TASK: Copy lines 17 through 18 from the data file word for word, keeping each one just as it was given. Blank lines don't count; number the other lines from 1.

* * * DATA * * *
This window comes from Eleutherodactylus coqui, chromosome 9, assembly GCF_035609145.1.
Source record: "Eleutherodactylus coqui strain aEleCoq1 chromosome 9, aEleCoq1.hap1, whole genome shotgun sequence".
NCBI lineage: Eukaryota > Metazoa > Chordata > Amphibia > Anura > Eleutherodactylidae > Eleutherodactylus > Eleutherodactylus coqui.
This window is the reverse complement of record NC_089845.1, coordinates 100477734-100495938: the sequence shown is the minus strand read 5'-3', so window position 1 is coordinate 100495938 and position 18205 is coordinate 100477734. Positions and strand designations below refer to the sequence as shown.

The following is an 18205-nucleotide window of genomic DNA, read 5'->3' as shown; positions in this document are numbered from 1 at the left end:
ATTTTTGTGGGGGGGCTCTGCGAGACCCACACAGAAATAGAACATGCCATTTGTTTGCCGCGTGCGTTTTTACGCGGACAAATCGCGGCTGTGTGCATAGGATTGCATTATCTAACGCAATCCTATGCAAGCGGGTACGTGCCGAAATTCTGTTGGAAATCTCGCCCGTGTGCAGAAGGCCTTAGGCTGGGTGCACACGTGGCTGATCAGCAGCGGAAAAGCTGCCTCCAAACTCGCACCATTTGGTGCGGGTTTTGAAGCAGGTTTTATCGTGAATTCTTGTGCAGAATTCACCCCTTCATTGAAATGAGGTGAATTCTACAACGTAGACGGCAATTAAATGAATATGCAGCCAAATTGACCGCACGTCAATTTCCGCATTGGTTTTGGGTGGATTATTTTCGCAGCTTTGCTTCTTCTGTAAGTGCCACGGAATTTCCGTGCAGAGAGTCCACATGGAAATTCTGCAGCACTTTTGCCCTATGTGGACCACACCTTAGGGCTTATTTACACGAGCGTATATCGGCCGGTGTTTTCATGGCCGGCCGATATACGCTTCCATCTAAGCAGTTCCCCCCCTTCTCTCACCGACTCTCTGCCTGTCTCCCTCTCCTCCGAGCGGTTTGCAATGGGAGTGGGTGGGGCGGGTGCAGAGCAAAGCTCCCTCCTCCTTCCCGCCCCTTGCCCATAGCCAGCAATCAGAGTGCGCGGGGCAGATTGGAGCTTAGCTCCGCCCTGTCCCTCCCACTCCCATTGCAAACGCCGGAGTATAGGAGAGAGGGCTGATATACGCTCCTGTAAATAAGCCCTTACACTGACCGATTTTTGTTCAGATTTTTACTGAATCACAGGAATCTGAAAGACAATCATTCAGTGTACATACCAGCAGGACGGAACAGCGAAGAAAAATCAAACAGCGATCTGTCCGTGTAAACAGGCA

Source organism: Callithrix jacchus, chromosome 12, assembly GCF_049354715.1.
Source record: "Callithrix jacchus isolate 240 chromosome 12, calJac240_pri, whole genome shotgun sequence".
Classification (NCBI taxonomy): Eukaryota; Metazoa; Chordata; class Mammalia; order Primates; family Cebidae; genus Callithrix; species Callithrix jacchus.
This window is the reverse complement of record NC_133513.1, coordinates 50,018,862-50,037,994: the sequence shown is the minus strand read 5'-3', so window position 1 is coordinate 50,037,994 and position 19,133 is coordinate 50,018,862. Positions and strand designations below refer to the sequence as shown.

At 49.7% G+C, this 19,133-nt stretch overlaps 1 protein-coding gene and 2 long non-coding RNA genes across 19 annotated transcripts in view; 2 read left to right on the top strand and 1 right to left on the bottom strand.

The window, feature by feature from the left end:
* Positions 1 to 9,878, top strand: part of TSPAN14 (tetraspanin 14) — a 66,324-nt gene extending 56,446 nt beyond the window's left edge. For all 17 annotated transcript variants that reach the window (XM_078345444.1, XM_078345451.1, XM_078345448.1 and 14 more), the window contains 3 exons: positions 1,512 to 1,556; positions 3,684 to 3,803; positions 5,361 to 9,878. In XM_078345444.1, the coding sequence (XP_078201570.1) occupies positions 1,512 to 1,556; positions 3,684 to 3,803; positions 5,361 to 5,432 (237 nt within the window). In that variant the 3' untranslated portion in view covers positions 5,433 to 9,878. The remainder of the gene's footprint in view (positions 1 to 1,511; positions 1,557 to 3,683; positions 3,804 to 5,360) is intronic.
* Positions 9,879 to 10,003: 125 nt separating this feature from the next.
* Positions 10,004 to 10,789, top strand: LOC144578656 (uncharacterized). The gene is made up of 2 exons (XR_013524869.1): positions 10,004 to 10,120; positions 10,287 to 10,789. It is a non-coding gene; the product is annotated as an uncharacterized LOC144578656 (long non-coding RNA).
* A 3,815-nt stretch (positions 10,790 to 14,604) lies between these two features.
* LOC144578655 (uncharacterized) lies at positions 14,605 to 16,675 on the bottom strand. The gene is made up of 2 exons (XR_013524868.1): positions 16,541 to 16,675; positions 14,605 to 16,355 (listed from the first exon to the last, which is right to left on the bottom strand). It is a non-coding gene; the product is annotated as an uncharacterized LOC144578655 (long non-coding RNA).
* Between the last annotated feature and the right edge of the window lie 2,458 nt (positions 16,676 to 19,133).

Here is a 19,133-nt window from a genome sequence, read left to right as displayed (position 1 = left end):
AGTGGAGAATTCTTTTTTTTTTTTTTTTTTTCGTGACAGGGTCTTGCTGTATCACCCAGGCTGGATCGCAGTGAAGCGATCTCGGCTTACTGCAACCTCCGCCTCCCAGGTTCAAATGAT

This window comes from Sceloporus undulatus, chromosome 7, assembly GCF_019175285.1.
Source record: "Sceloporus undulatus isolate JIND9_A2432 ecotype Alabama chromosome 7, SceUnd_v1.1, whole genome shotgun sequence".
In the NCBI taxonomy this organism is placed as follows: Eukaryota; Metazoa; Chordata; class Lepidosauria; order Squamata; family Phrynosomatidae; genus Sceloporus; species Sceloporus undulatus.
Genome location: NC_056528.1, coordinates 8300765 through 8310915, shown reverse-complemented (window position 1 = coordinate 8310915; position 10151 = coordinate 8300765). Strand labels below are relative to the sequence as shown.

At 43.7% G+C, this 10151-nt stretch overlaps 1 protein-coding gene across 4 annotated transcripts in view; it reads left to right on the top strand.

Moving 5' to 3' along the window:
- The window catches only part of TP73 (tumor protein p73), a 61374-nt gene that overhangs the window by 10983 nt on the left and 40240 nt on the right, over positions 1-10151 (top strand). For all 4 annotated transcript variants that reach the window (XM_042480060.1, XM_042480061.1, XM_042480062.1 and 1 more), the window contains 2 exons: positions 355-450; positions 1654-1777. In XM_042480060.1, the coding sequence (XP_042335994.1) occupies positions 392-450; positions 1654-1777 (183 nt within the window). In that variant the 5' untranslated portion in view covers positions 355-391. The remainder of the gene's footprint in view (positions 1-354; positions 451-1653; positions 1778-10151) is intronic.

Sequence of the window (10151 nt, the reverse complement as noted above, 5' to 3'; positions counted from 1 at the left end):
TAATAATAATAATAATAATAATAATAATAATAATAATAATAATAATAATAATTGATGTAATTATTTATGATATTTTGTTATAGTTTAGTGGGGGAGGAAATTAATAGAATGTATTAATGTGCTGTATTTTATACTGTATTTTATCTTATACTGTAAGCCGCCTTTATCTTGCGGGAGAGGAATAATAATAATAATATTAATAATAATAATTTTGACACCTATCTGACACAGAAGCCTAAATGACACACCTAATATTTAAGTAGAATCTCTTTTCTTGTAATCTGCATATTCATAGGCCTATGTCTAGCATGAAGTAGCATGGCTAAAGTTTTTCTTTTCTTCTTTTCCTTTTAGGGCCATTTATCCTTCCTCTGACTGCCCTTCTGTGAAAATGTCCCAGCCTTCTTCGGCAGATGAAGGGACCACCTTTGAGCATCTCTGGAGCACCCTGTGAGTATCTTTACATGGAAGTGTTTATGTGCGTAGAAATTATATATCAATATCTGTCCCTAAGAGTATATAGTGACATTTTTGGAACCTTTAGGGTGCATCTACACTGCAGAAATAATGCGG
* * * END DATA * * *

* LOC144578655 (uncharacterized) lies at positions 14,605 to 16,675 on the bottom strand. The gene is made up of 2 exons (XR_013524868.1): positions 16,541 to 16,675; positions 14,605 to 16,355 (listed from the first exon to the last, which is right to left on the bottom strand). It is a non-coding gene; the product is annotated as an uncharacterized LOC144578655 (long non-coding RNA).
* Between the last annotated feature and the right edge of the window lie 2,458 nt (positions 16,676 to 19,133).